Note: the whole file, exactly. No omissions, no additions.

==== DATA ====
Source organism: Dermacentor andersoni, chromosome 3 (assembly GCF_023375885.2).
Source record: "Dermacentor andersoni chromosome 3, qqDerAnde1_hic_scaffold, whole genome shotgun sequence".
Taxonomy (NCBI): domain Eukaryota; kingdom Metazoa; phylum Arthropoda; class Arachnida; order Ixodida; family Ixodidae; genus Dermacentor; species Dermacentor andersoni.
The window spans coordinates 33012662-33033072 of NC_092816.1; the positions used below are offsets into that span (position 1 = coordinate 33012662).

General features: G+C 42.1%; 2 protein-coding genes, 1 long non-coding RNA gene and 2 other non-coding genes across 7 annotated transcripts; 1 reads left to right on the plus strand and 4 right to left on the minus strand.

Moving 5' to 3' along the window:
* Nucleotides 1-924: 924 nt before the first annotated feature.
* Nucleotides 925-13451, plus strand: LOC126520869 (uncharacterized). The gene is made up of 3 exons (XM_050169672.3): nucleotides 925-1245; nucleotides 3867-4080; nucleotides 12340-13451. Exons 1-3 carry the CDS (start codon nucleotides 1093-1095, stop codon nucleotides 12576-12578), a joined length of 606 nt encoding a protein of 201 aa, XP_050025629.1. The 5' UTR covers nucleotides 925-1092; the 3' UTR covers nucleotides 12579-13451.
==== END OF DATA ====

Source organism: Dermacentor andersoni, chromosome 3 (assembly GCF_023375885.2).
Source record: "Dermacentor andersoni chromosome 3, qqDerAnde1_hic_scaffold, whole genome shotgun sequence".
Taxonomy (NCBI): domain Eukaryota; kingdom Metazoa; phylum Arthropoda; class Arachnida; order Ixodida; family Ixodidae; genus Dermacentor; species Dermacentor andersoni.
The window spans coordinates 33012662-33033072 of NC_092816.1; the positions used below are offsets into that span (position 1 = coordinate 33012662).

General features: G+C 42.1%; 2 protein-coding genes, 1 long non-coding RNA gene and 2 other non-coding genes across 7 annotated transcripts; 1 reads left to right on the plus strand and 4 right to left on the minus strand.

Moving 5' to 3' along the window:
* Nucleotides 1-924: 924 nt before the first annotated feature.
* Nucleotides 925-13451, plus strand: LOC126520869 (uncharacterized). The gene is made up of 3 exons (XM_050169672.3): nucleotides 925-1245; nucleotides 3867-4080; nucleotides 12340-13451. Exons 1-3 carry the CDS (start codon nucleotides 1093-1095, stop codon nucleotides 12576-12578), a joined length of 606 nt encoding a protein of 201 aa, XP_050025629.1. The 5' UTR covers nucleotides 925-1092; the 3' UTR covers nucleotides 12579-13451.